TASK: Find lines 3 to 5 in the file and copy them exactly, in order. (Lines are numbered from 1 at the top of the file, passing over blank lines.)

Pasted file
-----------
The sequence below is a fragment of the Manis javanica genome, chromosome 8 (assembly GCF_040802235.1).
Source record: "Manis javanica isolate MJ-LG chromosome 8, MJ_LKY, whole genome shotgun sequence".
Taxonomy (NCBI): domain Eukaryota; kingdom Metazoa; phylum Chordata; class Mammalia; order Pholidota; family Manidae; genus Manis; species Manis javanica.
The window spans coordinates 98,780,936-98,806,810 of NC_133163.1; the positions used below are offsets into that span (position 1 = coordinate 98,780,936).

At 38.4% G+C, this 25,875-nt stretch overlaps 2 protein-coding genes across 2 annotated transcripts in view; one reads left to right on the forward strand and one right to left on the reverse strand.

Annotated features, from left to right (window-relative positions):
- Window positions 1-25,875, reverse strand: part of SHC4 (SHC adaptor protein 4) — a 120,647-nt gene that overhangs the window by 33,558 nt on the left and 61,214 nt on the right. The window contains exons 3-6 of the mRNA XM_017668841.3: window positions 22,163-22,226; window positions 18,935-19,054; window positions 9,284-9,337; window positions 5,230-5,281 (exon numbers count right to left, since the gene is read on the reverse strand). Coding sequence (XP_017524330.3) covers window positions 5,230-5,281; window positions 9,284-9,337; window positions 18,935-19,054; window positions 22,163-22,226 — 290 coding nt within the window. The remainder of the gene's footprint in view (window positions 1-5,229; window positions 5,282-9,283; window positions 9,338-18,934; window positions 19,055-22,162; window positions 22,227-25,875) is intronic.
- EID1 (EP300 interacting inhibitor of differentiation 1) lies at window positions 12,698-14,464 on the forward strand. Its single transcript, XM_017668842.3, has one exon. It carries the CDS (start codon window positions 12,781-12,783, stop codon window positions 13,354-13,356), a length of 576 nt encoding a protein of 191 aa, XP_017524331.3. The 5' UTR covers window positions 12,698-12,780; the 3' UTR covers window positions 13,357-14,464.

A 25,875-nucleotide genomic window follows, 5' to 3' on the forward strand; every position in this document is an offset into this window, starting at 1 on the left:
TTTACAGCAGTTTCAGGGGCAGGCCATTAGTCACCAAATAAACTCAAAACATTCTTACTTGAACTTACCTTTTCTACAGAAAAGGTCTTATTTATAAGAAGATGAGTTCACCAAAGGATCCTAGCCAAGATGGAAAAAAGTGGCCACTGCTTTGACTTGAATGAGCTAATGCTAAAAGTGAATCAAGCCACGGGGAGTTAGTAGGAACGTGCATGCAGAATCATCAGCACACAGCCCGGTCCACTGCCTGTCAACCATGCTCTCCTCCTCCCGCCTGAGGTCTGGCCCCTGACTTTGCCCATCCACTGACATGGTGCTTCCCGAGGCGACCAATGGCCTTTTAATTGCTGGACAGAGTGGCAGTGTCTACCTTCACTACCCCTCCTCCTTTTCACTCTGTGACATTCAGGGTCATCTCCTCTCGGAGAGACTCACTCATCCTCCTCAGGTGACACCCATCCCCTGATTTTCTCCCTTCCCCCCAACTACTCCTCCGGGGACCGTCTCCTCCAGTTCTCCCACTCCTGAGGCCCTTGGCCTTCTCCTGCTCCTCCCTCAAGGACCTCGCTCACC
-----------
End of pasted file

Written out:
Taxonomy (NCBI): domain Eukaryota; kingdom Metazoa; phylum Chordata; class Mammalia; order Pholidota; family Manidae; genus Manis; species Manis javanica.
The window spans coordinates 98,780,936-98,806,810 of NC_133163.1; the positions used below are offsets into that span (position 1 = coordinate 98,780,936).

At 38.4% G+C, this 25,875-nt stretch overlaps 2 protein-coding genes across 2 annotated transcripts in view; one reads left to right on the forward strand and one right to left on the reverse strand.